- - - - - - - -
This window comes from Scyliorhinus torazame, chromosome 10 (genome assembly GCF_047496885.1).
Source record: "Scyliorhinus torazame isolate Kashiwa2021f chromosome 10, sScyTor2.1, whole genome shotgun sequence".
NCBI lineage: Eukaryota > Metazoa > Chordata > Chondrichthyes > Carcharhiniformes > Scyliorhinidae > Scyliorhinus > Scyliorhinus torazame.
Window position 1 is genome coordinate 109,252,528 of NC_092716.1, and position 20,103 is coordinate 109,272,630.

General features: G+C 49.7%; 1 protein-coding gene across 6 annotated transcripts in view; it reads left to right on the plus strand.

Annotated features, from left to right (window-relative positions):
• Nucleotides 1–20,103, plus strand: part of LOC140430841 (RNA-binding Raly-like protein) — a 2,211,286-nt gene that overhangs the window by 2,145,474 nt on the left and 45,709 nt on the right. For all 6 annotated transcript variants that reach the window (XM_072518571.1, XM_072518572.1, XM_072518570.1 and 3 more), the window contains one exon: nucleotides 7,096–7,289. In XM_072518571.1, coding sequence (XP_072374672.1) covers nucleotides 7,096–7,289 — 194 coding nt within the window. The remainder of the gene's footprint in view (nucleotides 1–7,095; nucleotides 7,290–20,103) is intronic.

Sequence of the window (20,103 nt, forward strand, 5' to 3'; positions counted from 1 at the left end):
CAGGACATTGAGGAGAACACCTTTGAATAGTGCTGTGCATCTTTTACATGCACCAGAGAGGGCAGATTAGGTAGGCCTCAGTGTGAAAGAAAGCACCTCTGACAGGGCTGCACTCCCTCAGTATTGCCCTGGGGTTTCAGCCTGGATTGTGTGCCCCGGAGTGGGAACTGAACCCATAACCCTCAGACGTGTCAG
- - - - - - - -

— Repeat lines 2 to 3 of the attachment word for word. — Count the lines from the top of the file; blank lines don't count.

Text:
Source record: "Scyliorhinus torazame isolate Kashiwa2021f chromosome 10, sScyTor2.1, whole genome shotgun sequence".
NCBI lineage: Eukaryota > Metazoa > Chordata > Chondrichthyes > Carcharhiniformes > Scyliorhinidae > Scyliorhinus > Scyliorhinus torazame.